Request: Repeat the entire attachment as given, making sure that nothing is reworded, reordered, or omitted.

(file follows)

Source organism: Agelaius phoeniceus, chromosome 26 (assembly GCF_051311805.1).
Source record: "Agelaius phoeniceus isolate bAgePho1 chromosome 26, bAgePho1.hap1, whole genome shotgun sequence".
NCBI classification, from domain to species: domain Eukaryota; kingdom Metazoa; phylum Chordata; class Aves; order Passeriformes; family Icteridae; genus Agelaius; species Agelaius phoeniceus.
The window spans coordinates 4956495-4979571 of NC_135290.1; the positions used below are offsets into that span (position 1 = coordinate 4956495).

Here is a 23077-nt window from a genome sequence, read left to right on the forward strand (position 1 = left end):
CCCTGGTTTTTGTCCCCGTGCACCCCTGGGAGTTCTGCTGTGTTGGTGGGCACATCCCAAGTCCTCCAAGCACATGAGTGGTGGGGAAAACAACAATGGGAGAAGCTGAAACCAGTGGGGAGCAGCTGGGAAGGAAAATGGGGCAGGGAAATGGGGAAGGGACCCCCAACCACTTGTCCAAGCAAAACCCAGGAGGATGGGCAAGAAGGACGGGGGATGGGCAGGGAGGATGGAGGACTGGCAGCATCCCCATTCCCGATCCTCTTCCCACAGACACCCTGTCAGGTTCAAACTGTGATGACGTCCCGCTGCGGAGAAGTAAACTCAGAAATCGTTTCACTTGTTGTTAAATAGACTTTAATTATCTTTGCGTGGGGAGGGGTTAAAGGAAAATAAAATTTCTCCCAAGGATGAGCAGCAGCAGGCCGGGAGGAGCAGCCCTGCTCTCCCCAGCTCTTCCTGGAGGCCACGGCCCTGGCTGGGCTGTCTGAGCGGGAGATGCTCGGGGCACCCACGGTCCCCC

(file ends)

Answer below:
Source organism: Agelaius phoeniceus, chromosome 26 (assembly GCF_051311805.1).
Source record: "Agelaius phoeniceus isolate bAgePho1 chromosome 26, bAgePho1.hap1, whole genome shotgun sequence".
NCBI classification, from domain to species: domain Eukaryota; kingdom Metazoa; phylum Chordata; class Aves; order Passeriformes; family Icteridae; genus Agelaius; species Agelaius phoeniceus.
The window spans coordinates 4956495-4979571 of NC_135290.1; the positions used below are offsets into that span (position 1 = coordinate 4956495).

Here is a 23077-nt window from a genome sequence, read left to right on the forward strand (position 1 = left end):
CCCTGGTTTTTGTCCCCGTGCACCCCTGGGAGTTCTGCTGTGTTGGTGGGCACATCCCAAGTCCTCCAAGCACATGAGTGGTGGGGAAAACAACAATGGGAGAAGCTGAAACCAGTGGGGAGCAGCTGGGAAGGAAAATGGGGCAGGGAAATGGGGAAGGGACCCCCAACCACTTGTCCAAGCAAAACCCAGGAGGATGGGCAAGAAGGACGGGGGATGGGCAGGGAGGATGGAGGACTGGCAGCATCCCCATTCCCGATCCTCTTCCCACAGACACCCTGTCAGGTTCAAACTGTGATGACGTCCCGCTGCGGAGAAGTAAACTCAGAAATCGTTTCACTTGTTGTTAAATAGACTTTAATTATCTTTGCGTGGGGAGGGGTTAAAGGAAAATAAAATTTCTCCCAAGGATGAGCAGCAGCAGGCCGGGAGGAGCAGCCCTGCTCTCCCCAGCTCTTCCTGGAGGCCACGGCCCTGGCTGGGCTGTCTGAGCGGGAGATGCTCGGGGCACCCACGGTCCCCC